The landscape for professional women in the workplace is mixed with positive elements as well as significant areas for improvement. In our study of over 1,000 professional women and working mothers, we identified a career paradox for UK women in that while many painted a positive picture of their professional progress, a significant proportion also indicated they experienced a far less supportive reality.
At first glance our latest research shows the view from professional women as being very positive. The majority of women – 80% – view their employer as being supportive and 16% of these say they couldn’t be better. More than seven in ten rate their employer positively for retaining and progressing female talent.
However, on closer inspection, there is a definite gap between women’s overall impressions and the reality on the ground. Over a third of women (36%) have experienced prejudice or discrimination because of their gender, with inappropriate comments or behaviour from male colleagues the most common form (58%). A third also say they have been passed over for promotion because of their gender. Only half of women believe their employer values men and women equally in mid-level roles, dropping to 30% in senior roles and 23% at board level, signalling the challenges women face the higher they climb the corporate ladder.
This paradox held true throughout a number of sectors. Even those that were rated highly by women, such as accountancy, were still plagued by more negative issues such as discrimination. Although 94% of female accountants indicated their employer is supportive of women, women in this sector are also the least likely to say that men and women are valued equally at top levels, suggesting many firms fall short on equality at senior management or board level.
Similarly, a paradox can also be found in advertising, an industry many people would view as a good working environment for women due to the high numbers of women at entry level. Despite high employer support scores, advertising was rated poorly for progressing female talent and a majority have faced prejudice and discrimination (51%).
There are similar contradictions in place for working mothers: although a large majority (71%) said their employer is supportive, 37% said being a working mother has hindered their career. Nearly half (44%) of these said they are unable to work the long hours required of them due to being a mother and 43% say they are seen as less committed by their peers. A third of women said being a working mother has led them to experience prejudice and discrimination.
So why does this disconnect between theory and reality exist, and what can be done to combat it?
Through our experience of coaching professional women, we’ve identified several reasons that women might report positive working conditions despite experiencing a number of barriers to their career due to their gender. Many will feel anxious – either consciously or unconsciously – about highlighting negative aspects of their job to senior management for fear of how they will be received. Upsetting those in charge (usually a senior male power base) is often viewed as more detrimental to a career than helpful, and some will feel it is easier to toe the line rather than flag up potentially unpopular opinions.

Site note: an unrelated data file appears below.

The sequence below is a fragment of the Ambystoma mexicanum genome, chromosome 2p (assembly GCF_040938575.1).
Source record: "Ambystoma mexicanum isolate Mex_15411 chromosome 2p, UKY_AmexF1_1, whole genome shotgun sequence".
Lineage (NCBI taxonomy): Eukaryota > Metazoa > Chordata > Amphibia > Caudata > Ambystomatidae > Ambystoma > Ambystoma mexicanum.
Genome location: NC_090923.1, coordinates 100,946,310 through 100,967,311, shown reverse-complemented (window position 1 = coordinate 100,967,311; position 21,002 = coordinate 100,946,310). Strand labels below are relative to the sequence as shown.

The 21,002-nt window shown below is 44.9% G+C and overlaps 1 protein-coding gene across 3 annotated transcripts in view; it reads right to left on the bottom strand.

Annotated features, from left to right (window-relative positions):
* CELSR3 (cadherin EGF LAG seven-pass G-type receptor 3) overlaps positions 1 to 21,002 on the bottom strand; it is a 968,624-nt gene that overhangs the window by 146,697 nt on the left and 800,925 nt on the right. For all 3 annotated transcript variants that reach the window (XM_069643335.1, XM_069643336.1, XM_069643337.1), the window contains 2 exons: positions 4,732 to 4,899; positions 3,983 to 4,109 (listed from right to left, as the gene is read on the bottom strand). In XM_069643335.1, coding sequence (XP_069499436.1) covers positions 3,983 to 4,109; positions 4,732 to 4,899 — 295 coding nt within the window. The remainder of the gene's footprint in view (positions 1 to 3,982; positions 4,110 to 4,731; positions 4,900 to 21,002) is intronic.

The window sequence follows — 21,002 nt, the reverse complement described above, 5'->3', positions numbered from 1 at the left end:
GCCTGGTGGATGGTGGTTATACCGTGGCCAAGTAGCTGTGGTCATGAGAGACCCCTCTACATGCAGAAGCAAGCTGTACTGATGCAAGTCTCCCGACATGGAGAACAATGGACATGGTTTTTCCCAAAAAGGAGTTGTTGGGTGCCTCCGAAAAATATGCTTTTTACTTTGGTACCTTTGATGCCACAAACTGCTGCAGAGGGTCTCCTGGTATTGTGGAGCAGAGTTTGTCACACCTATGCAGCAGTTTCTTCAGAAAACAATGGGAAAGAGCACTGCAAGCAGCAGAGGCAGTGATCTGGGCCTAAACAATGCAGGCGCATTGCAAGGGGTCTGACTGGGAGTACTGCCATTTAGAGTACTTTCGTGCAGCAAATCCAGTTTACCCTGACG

Combatting this requires employers to promote a culture of transparency in which staff should feel able to voice their concerns over barriers to their careers without fearing a negative backlash. Employees who observe poor behaviour – either male or female – should also be encouraged to report this to the relevant people to implement change from the ground level up, as well as being promoted by senior management.
Ensuring that positive policies towards working women are filtered and implemented throughout all levels of an organisation is crucial in allowing a culture change to succeed. This is where coaching of working women, and their line managers, has proved invaluable.
The skills that we’ve seen derive from coaching tally very strongly with those women cite as important to their career progression, typically those relating to confidence and how they assert themselves rather than the skills to do the job. This gives women the confidence and support to make things work, whatever their circumstances or the policies in place at their organisation.
Making improvements at a personal level also allows for a healthier talent pipeline: those who receive coaching and use these skills to further their careers will also be helping to form part of a more diverse group of role models for younger female staff further down the pipeline.
The involvement of more senior staff in the coaching process is also hugely beneficial in that it not only helps key decision makers to see the value of supporting and progressing female talent, but also gives them the confidence and ability to follow these changes through and make a real positive impact within their workplace.
The career paradox for women in the UK demonstrates that currently, working cultures do not unilaterally allow women to thrive and for too many the opposite is still true. A complete culture change is a long-term goal, but one that the UK needs to work harder towards if we are to fully support and progress our female talent. In today’s competitive economy, this is something we can ill afford to neglect if we are to compete on an international level.
Chris Martin, Marketing Director, Talking Talent.